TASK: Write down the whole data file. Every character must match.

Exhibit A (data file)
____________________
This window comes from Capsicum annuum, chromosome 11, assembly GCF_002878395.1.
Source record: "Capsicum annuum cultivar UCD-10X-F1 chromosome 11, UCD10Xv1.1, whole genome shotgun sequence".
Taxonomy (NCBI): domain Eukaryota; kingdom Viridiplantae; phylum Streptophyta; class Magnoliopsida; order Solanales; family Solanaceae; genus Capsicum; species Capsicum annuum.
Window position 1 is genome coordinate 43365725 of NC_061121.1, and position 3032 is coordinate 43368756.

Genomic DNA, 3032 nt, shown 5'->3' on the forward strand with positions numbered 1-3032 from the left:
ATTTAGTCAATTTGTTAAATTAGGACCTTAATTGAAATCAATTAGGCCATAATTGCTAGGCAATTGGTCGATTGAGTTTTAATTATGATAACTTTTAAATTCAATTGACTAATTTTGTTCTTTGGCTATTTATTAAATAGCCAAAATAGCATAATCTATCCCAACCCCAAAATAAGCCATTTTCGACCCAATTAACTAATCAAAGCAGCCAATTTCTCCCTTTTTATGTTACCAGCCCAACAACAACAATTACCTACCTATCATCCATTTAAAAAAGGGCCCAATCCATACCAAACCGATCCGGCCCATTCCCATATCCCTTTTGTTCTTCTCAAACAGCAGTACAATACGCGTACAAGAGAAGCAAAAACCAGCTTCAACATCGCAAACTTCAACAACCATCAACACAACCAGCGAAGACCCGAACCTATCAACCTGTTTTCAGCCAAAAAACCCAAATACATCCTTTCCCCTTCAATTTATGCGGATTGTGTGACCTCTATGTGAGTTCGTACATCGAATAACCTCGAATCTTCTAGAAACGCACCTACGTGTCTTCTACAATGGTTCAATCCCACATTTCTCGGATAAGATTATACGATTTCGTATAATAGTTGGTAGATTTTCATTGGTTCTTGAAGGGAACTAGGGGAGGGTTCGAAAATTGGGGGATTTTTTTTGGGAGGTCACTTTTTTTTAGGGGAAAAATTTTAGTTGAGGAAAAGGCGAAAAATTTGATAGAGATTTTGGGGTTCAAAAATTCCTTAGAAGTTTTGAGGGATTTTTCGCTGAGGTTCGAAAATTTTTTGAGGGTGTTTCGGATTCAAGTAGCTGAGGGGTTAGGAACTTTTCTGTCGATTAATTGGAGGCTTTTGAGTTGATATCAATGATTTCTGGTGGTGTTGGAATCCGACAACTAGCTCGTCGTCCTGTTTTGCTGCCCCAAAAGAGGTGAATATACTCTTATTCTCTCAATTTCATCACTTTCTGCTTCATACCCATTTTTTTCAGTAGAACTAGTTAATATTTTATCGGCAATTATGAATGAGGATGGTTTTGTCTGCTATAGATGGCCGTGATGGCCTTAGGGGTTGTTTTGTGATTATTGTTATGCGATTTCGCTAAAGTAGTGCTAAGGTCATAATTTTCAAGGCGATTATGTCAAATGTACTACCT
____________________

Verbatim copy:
This window comes from Capsicum annuum, chromosome 11, assembly GCF_002878395.1.
Source record: "Capsicum annuum cultivar UCD-10X-F1 chromosome 11, UCD10Xv1.1, whole genome shotgun sequence".
Taxonomy (NCBI): domain Eukaryota; kingdom Viridiplantae; phylum Streptophyta; class Magnoliopsida; order Solanales; family Solanaceae; genus Capsicum; species Capsicum annuum.
Window position 1 is genome coordinate 43365725 of NC_061121.1, and position 3032 is coordinate 43368756.

Genomic DNA, 3032 nt, shown 5'->3' on the forward strand with positions numbered 1-3032 from the left:
ATTTAGTCAATTTGTTAAATTAGGACCTTAATTGAAATCAATTAGGCCATAATTGCTAGGCAATTGGTCGATTGAGTTTTAATTATGATAACTTTTAAATTCAATTGACTAATTTTGTTCTTTGGCTATTTATTAAATAGCCAAAATAGCATAATCTATCCCAACCCCAAAATAAGCCATTTTCGACCCAATTAACTAATCAAAGCAGCCAATTTCTCCCTTTTTATGTTACCAGCCCAACAACAACAATTACCTACCTATCATCCATTTAAAAAAGGGCCCAATCCATACCAAACCGATCCGGCCCATTCCCATATCCCTTTTGTTCTTCTCAAACAGCAGTACAATACGCGTACAAGAGAAGCAAAAACCAGCTTCAACATCGCAAACTTCAACAACCATCAACACAACCAGCGAAGACCCGAACCTATCAACCTGTTTTCAGCCAAAAAACCCAAATACATCCTTTCCCCTTCAATTTATGCGGATTGTGTGACCTCTATGTGAGTTCGTACATCGAATAACCTCGAATCTTCTAGAAACGCACCTACGTGTCTTCTACAATGGTTCAATCCCACATTTCTCGGATAAGATTATACGATTTCGTATAATAGTTGGTAGATTTTCATTGGTTCTTGAAGGGAACTAGGGGAGGGTTCGAAAATTGGGGGATTTTTTTTGGGAGGTCACTTTTTTTTAGGGGAAAAATTTTAGTTGAGGAAAAGGCGAAAAATTTGATAGAGATTTTGGGGTTCAAAAATTCCTTAGAAGTTTTGAGGGATTTTTCGCTGAGGTTCGAAAATTTTTTGAGGGTGTTTCGGATTCAAGTAGCTGAGGGGTTAGGAACTTTTCTGTCGATTAATTGGAGGCTTTTGAGTTGATATCAATGATTTCTGGTGGTGTTGGAATCCGACAACTAGCTCGTCGTCCTGTTTTGCTGCCCCAAAAGAGGTGAATATACTCTTATTCTCTCAATTTCATCACTTTCTGCTTCATACCCATTTTTTTCAGTAGAACTAGTTAATATTTTATCGGCAATTATGAATGAGGATGGTTTTGTCTGCTATAGATGGCCGTGATGGCCTTAGGGGTTGTTTTGTGATTATTGTTATGCGATTTCGCTAAAGTAGTGCTAAGGTCATAATTTTCAAGGCGATTATGTCAAATGTACTACCT